Economic Report: Unemployment claims fall to pandemic low as U.S. businesses seek to hire more workers

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The numbers: Applications for U.S. unemployment benefits fell last week to a fresh pandemic low, reflecting more aggressive efforts by companies to hire new workers amid a rapid economic recovery.

Initial jobless claims in the states dropped by 34,000 to 473,000 in the seven days ended May 8, the government said Thursday. It was the fifth decline in a row.

Economists surveyed by Dow Jones and The Wall Street Journal had forecast new claims to total a seasonally adjusted 500,000.

Businesses are trying to hire more people as the economy moves toward a full opening and consumers itch to satisfy cravings for many purchases they put off during the pandemic. Massive federal spending has put more cash in people’s pockets and dwindling coronavirus cases have given them the confidence to spend it.

Yet despite record job openings, the economy only created a paltry 266,000 new jobs in April. Wall Street had a forecast a much larger increase of 1 million.

Read: A jobs report whodunit: The prime suspects for weak hiring gains in April

Many firms complain they can’t find qualified workers and some blame generous government unemployment benefits for dissuading people from accepting a job. Another problem is lack of daycare options for parents in areas where schools are still closed.

Read: A record number of small businesses can’t find enough workers

Unemployment claims are still more than twice as high now compared to the last month before the pandemic. The number of applications had been running in the low 200,000s before the viral outbreak early last year.

What happened: New applications for jobless benefits fell the most in Michigan, New York, Florida and Vermont. Michigan suffered another wave of coronavirus cases earlier this year but has turned the corner.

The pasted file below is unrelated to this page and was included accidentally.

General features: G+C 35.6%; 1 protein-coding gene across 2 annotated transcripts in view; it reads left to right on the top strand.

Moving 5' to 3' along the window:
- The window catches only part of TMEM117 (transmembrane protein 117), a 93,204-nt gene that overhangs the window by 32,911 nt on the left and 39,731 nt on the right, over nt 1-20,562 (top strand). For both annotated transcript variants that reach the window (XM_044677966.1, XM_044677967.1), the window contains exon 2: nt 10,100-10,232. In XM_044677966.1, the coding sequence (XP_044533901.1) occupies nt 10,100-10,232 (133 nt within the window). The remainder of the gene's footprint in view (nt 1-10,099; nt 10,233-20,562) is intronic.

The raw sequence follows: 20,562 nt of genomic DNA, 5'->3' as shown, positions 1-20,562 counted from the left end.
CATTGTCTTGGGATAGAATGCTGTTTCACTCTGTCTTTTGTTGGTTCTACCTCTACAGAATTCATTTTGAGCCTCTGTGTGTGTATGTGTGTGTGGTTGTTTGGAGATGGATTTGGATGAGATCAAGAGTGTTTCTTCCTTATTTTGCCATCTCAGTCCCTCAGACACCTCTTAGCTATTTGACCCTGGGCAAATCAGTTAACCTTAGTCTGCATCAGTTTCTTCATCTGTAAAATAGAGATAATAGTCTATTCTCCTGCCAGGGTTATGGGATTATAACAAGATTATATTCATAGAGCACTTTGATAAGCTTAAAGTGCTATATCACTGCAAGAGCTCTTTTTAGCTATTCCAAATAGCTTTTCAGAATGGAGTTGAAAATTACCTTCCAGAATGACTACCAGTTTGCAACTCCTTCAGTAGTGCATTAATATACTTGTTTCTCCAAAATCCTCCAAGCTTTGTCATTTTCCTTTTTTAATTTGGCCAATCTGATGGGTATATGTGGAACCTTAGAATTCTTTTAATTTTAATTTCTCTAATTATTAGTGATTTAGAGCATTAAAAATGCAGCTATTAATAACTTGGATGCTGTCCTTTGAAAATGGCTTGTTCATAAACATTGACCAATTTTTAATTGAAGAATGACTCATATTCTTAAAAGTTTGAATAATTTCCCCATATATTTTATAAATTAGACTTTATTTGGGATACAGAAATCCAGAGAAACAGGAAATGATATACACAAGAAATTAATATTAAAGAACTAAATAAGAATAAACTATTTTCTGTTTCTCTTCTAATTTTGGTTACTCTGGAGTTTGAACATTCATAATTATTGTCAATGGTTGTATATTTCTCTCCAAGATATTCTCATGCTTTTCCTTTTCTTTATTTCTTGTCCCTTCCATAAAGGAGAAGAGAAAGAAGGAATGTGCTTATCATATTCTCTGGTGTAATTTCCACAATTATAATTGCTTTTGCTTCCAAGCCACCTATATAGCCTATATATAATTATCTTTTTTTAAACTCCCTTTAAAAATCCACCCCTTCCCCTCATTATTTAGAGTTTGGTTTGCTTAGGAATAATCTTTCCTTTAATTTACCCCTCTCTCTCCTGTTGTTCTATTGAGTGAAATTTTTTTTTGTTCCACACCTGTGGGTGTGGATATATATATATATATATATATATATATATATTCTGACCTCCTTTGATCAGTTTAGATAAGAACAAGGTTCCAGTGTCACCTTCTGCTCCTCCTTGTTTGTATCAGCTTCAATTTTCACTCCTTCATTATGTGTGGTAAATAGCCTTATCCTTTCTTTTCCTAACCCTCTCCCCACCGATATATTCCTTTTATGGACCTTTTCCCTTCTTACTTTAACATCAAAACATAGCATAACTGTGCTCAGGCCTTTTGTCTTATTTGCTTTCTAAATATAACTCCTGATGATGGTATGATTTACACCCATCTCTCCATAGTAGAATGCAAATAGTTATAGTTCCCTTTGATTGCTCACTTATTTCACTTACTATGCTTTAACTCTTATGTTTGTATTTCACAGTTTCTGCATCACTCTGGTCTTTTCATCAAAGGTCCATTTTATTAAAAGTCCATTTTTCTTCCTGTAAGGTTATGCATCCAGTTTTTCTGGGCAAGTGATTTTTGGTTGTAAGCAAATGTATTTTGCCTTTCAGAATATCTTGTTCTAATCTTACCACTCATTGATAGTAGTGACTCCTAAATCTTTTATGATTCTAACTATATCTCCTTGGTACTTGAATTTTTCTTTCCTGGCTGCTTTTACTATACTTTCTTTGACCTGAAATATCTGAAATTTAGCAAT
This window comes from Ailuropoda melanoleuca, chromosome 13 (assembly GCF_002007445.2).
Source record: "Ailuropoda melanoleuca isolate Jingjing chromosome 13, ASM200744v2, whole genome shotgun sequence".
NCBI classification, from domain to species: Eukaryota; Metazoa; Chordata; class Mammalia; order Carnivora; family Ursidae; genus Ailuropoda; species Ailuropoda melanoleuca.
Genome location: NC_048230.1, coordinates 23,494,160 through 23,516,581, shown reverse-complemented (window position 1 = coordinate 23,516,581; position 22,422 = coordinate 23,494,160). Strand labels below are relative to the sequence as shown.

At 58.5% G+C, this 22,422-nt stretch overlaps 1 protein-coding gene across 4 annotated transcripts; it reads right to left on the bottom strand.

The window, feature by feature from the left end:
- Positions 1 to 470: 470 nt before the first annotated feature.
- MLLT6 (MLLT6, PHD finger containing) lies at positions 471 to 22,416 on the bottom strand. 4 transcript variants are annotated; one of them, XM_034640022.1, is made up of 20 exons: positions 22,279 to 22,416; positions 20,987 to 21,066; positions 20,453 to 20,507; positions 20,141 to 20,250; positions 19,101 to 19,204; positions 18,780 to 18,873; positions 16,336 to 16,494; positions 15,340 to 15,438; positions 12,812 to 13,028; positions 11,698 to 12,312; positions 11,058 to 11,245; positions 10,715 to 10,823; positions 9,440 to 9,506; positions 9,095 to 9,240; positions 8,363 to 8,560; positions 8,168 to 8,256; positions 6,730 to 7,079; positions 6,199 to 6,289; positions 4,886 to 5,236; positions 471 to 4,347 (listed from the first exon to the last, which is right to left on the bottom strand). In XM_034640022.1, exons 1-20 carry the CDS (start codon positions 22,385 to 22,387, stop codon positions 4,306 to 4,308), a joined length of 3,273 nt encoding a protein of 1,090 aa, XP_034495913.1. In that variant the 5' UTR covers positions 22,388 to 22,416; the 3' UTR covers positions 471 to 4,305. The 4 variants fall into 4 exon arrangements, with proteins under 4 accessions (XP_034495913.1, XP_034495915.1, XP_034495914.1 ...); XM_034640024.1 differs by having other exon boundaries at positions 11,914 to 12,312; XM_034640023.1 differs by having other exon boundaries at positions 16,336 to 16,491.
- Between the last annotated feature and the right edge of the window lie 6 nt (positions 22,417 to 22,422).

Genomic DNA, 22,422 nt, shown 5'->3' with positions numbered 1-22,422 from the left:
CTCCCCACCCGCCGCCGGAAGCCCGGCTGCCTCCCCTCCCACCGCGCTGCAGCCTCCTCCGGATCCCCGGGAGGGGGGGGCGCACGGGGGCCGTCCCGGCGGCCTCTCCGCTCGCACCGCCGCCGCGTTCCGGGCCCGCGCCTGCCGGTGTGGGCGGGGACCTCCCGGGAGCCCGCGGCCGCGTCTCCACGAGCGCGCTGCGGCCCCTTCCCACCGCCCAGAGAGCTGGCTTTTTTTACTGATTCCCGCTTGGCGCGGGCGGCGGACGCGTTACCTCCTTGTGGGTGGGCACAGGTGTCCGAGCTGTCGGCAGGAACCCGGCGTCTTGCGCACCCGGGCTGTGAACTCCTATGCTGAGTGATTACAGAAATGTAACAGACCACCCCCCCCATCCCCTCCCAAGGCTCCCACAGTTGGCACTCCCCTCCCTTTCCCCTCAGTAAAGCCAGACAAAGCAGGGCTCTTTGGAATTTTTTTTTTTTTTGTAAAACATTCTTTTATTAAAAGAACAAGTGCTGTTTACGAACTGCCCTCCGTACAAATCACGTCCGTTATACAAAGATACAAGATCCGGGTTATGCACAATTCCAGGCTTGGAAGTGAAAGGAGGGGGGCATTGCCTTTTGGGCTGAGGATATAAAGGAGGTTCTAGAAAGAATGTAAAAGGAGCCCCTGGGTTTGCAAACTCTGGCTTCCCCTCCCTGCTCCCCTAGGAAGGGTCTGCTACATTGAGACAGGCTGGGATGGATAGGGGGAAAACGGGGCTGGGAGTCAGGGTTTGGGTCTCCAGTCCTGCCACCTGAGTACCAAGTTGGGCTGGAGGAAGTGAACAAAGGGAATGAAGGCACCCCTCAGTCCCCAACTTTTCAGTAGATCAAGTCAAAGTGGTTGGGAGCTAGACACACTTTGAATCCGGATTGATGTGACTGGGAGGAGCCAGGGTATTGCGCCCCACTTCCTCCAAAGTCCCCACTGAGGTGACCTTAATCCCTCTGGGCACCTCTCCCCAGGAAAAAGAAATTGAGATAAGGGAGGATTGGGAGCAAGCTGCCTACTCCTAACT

The only states to post a notable increase in new claims were Georgia and Washington.

An additional 103,571 applications for jobless benefits were also filed through a federal pandemic-relief program.

Adding up new state and federal claims, the government received 591,007 applications last week for unemployment benefits, based on actual or unadjusted figures. That’s a new low since the pandemic began in March last year.

The number of people already collecting state jobless benefits, meanwhile, fell by 45,000 to a seasonally adjusted 3.65 million.

Some 5.27 million who have exhausted state compensation were also getting benefits through an emergency program funded by the federal government.

Altogether, the number of people reportedly receiving benefits from eight separate state and federal programs rose totaled 16.86 million as of April 24. These claims had topped 30 million early in the crisis.

Fewer than 2 million people were getting benefits before the pandemic erupted.

Note to readers: A government review found the number of distinct individuals collecting benefits has been inflated by fraud and double counting. Widespread fraud has also resulted in tens of billions of dollars in improper payments, a Labor Department review estimated.

Big picture: No one predicted a potential labor shortage once the pandemic faded and the economy regained some sense of normalcy, but that’s the situation the U.S. could find itself in. Some employers, such as Amazon

and McDonalds

are raising wages to attract new hires.

Layoffs are falling and should continue to decline over the summer, but how quickly people move from unemployment back into the workforce is less clear. Labor shortages could linger until the fall, when schools are expected to be open and emergency unemployment benefits expire.

Read: Some states are cutting unemployment payments to push people back to work — are extra benefits really keeping Americans out of the labor force?

A full U.S. economic recovery might take longer if companies can’t find enough workers. Some have already had to scale back production because they lack the manpower.

What they are saying? “The number of new job losses is steadily returning to pre-pandemic levels. That said, there is still a long way to go,” said Cailin Birch, global economist at The Economist Intelligence Unit. “The number of unemployment claims was the lowest level yet since March 2020, but it is still around twice the number of new claims … in the weeks prior to the onset of the crisis.” 

Market reaction: The Dow Jones Industrial Average

and S&P 500

rose in early Thursday trades. Stocks fell sharply on Wednesday after the rate of inflation rose to the highest level in 13 years.

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